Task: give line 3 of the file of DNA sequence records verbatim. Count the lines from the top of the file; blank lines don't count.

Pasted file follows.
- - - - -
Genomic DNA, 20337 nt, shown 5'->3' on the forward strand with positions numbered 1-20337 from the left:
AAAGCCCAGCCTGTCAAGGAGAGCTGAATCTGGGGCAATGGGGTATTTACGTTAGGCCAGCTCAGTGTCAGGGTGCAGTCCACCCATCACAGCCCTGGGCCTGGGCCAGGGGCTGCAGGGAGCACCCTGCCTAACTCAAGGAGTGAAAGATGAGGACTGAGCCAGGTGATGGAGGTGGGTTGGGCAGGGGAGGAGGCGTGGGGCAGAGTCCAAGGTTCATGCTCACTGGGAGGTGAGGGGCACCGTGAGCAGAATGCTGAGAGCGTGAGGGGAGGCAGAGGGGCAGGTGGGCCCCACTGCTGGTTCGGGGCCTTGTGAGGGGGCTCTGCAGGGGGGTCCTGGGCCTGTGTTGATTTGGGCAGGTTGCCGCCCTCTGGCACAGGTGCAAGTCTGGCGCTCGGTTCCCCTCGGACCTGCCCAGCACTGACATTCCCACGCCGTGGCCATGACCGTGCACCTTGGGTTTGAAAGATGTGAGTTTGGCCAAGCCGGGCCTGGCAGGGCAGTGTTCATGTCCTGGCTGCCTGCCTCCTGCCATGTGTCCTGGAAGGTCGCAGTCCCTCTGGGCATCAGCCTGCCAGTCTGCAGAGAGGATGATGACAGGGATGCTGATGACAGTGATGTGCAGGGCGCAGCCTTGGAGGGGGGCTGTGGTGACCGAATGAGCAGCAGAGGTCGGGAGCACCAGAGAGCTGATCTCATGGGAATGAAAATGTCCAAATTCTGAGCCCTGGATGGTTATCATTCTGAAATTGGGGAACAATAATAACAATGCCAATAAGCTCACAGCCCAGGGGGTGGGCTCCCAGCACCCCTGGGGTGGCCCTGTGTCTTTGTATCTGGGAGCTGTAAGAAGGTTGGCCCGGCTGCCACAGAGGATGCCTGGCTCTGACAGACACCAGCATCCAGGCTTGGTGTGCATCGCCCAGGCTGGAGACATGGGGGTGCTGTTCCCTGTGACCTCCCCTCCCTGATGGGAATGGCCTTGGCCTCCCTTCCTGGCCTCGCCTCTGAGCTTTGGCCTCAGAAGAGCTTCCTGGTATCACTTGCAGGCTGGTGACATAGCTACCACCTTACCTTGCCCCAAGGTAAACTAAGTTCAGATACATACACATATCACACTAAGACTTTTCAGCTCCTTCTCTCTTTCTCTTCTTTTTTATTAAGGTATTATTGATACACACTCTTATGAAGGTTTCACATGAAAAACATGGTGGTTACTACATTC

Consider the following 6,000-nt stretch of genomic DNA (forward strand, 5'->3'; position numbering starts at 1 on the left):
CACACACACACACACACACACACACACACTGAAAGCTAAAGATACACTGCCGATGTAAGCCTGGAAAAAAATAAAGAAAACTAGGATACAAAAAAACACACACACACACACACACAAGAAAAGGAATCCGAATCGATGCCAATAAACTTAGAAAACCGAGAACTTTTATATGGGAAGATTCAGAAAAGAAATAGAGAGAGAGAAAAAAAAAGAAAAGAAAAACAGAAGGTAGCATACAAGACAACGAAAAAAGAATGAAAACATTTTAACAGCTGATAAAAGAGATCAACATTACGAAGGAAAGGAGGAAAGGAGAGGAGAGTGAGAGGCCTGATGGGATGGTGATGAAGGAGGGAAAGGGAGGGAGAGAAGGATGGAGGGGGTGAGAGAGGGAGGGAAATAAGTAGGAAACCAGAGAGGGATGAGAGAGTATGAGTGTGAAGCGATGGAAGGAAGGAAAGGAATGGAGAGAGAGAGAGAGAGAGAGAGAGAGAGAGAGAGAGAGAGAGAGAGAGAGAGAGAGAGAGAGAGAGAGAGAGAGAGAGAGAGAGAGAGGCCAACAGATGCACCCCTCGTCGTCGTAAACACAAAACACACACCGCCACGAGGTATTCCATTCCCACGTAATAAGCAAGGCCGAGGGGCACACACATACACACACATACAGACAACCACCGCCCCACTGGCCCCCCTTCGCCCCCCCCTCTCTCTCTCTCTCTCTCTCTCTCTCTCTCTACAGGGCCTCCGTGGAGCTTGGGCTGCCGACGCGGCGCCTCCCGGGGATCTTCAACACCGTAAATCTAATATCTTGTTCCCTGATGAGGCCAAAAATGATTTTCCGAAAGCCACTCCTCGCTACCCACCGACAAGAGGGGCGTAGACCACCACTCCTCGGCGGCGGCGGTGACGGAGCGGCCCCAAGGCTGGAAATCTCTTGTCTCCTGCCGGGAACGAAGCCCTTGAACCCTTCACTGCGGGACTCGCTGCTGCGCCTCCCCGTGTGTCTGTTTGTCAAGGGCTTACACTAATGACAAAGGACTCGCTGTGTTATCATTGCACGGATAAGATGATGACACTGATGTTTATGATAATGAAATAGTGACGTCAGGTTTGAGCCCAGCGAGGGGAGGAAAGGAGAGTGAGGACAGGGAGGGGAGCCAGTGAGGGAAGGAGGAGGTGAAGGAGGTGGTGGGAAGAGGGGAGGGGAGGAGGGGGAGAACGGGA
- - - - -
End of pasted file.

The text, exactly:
Consider the following 6,000-nt stretch of genomic DNA (forward strand, 5'->3'; position numbering starts at 1 on the left):